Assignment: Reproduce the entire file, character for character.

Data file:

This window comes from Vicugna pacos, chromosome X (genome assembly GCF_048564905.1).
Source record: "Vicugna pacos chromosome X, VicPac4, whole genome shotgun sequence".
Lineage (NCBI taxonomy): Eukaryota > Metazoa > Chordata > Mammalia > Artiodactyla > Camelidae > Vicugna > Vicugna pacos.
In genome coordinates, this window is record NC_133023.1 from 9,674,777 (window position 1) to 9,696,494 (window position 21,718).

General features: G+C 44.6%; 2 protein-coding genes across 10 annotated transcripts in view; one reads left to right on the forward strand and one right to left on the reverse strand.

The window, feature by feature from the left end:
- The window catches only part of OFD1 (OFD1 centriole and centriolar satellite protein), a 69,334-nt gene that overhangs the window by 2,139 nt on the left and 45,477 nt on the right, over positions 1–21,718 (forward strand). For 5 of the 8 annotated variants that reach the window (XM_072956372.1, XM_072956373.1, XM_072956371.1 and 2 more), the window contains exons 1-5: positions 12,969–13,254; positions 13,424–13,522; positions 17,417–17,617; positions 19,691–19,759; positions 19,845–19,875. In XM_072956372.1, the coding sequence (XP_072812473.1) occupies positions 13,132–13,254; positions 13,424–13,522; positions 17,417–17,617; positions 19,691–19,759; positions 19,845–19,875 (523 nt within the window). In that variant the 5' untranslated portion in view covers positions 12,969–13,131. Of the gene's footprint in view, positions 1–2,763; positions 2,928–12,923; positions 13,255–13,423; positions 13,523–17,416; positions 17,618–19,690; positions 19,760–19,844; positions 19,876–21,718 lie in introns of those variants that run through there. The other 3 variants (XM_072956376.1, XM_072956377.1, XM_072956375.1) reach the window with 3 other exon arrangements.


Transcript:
This window comes from Vicugna pacos, chromosome X (genome assembly GCF_048564905.1).
Source record: "Vicugna pacos chromosome X, VicPac4, whole genome shotgun sequence".
Lineage (NCBI taxonomy): Eukaryota > Metazoa > Chordata > Mammalia > Artiodactyla > Camelidae > Vicugna > Vicugna pacos.
In genome coordinates, this window is record NC_133023.1 from 9,674,777 (window position 1) to 9,696,494 (window position 21,718).

General features: G+C 44.6%; 2 protein-coding genes across 10 annotated transcripts in view; one reads left to right on the forward strand and one right to left on the reverse strand.

The window, feature by feature from the left end:
- The window catches only part of OFD1 (OFD1 centriole and centriolar satellite protein), a 69,334-nt gene that overhangs the window by 2,139 nt on the left and 45,477 nt on the right, over positions 1–21,718 (forward strand). For 5 of the 8 annotated variants that reach the window (XM_072956372.1, XM_072956373.1, XM_072956371.1 and 2 more), the window contains exons 1-5: positions 12,969–13,254; positions 13,424–13,522; positions 17,417–17,617; positions 19,691–19,759; positions 19,845–19,875. In XM_072956372.1, the coding sequence (XP_072812473.1) occupies positions 13,132–13,254; positions 13,424–13,522; positions 17,417–17,617; positions 19,691–19,759; positions 19,845–19,875 (523 nt within the window). In that variant the 5' untranslated portion in view covers positions 12,969–13,131. Of the gene's footprint in view, positions 1–2,763; positions 2,928–12,923; positions 13,255–13,423; positions 13,523–17,416; positions 17,618–19,690; positions 19,760–19,844; positions 19,876–21,718 lie in introns of those variants that run through there. The other 3 variants (XM_072956376.1, XM_072956377.1, XM_072956375.1) reach the window with 3 other exon arrangements.